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Vitamin A, high-fibre diet keeps food allergies at bay

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Sydney: Consuming high-fibre diet consisting of a bowl of bran and some dried apricots in the morning and intake of Vitamin A can help reduce food allergies, finds a new study.

The findings showed that mice allergic to peanuts were protected against the allergy when fed on a high-fibre diet.

Food products rich in fibre reshapes the gut and colon microbiota and helps to fight against food allergies, said the study, led by Jian Tan, professor at the Monash University in Australia.

The immune system works with the good bacteria in the gut to help protect against life threatening allergic responses, the researchers said.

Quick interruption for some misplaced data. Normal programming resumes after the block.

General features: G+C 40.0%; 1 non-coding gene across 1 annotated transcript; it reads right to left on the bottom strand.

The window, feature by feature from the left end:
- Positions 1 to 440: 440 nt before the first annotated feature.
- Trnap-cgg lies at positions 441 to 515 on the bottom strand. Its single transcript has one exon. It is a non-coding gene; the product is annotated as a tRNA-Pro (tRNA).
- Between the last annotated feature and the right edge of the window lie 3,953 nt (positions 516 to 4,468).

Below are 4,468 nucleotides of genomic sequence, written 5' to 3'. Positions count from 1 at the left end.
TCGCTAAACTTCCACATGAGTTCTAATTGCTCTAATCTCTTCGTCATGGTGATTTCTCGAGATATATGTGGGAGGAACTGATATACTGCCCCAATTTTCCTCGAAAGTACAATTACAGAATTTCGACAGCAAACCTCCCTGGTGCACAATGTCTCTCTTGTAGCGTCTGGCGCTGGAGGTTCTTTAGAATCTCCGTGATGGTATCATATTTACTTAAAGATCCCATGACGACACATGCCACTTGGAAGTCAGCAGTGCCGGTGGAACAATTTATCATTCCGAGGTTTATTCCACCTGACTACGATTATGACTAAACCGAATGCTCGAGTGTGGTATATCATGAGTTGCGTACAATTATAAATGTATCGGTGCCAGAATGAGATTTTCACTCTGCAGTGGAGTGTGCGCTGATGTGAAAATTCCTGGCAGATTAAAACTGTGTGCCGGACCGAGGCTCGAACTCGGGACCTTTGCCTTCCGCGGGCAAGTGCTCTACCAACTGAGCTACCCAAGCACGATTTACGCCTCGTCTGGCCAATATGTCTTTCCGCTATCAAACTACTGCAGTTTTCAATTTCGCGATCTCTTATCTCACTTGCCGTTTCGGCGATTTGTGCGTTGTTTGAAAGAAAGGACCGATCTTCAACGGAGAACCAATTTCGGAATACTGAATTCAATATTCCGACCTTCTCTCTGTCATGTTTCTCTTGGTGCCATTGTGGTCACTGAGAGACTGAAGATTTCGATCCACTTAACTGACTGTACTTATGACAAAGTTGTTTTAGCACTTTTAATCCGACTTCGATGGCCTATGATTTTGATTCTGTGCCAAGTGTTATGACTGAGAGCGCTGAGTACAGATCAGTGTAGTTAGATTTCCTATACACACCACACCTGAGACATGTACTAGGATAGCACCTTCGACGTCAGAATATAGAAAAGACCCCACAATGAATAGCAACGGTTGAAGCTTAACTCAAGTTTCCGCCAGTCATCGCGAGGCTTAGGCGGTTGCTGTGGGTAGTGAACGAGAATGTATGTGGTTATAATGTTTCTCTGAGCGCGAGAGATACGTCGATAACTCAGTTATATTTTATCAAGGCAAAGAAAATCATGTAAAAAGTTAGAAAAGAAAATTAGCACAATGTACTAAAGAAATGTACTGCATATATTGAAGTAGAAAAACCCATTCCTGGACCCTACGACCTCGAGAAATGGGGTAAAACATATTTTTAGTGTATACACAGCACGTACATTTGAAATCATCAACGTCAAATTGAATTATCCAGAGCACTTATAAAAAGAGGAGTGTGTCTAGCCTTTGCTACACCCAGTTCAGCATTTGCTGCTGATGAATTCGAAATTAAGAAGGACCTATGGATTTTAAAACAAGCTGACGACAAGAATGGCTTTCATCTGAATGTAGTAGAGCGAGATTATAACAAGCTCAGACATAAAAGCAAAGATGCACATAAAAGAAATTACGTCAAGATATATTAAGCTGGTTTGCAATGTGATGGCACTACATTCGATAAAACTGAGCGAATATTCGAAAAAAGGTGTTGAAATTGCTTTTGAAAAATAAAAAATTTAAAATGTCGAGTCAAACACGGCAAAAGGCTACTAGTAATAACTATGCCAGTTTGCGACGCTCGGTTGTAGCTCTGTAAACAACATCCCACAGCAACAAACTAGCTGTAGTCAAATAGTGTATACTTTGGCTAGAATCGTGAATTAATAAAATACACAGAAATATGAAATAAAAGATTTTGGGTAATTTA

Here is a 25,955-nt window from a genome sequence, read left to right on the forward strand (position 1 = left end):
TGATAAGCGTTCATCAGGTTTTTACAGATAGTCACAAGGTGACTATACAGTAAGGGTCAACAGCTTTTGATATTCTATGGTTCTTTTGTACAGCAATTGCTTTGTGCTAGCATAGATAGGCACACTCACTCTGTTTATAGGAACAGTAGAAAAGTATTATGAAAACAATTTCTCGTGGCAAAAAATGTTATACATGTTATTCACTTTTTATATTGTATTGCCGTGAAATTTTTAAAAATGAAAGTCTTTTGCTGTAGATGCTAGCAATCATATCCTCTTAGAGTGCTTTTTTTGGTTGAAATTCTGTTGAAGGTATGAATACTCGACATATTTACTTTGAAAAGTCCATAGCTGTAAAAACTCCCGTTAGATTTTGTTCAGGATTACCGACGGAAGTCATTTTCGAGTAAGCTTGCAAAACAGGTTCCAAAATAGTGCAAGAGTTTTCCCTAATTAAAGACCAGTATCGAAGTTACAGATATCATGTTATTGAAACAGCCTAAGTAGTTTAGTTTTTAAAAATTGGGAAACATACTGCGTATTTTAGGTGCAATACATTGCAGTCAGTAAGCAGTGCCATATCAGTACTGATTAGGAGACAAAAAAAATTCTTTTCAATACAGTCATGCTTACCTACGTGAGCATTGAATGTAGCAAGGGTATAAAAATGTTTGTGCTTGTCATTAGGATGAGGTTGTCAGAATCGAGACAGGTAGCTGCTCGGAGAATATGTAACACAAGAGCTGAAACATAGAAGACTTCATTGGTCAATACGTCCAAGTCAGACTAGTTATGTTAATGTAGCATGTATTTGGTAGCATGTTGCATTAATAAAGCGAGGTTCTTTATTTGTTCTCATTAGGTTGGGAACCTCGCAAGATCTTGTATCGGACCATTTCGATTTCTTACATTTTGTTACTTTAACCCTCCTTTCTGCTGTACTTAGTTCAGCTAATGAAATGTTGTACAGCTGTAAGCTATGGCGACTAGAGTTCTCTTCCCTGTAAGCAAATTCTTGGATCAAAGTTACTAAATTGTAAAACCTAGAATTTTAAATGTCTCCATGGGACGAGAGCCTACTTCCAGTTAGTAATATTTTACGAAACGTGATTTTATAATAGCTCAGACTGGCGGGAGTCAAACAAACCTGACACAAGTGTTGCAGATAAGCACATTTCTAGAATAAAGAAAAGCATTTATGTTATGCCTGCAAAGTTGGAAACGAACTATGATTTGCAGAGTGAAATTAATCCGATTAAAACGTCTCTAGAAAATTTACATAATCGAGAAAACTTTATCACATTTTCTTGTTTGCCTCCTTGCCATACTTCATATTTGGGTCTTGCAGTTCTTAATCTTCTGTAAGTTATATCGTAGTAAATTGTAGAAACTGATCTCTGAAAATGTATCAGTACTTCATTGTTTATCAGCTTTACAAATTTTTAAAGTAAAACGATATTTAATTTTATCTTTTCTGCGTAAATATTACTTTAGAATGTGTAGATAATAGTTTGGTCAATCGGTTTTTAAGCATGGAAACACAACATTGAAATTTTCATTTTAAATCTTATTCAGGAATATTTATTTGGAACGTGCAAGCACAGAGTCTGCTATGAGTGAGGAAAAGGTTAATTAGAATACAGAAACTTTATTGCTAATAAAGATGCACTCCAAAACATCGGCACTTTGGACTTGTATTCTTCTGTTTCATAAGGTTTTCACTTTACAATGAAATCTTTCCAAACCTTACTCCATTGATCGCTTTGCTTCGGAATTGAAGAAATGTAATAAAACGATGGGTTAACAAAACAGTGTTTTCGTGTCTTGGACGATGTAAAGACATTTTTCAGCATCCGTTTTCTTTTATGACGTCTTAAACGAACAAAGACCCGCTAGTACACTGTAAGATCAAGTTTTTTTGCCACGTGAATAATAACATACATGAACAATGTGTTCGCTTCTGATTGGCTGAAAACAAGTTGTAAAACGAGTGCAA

The microbiota in the gut was found to assist the immune system in resisting allergies through the breaking down of fibre into short-chain fatty acids.

These short-chain fatty acids boosted a particular subset of the immune system called dendritic cells, which control whether an allergic response against a food allergen happens or not.

Increased levels of short-chain fatty acids switched these cells to stop the allergic response.

Further, deficiency in vitamin A levels could promote food allergies, especially in infants and children, the researchers noted.

The study opens a potential route for drug therapy for allergies by delivering short-chain fatty acids as a treatment, said the paper published in the journal Cell Reports.

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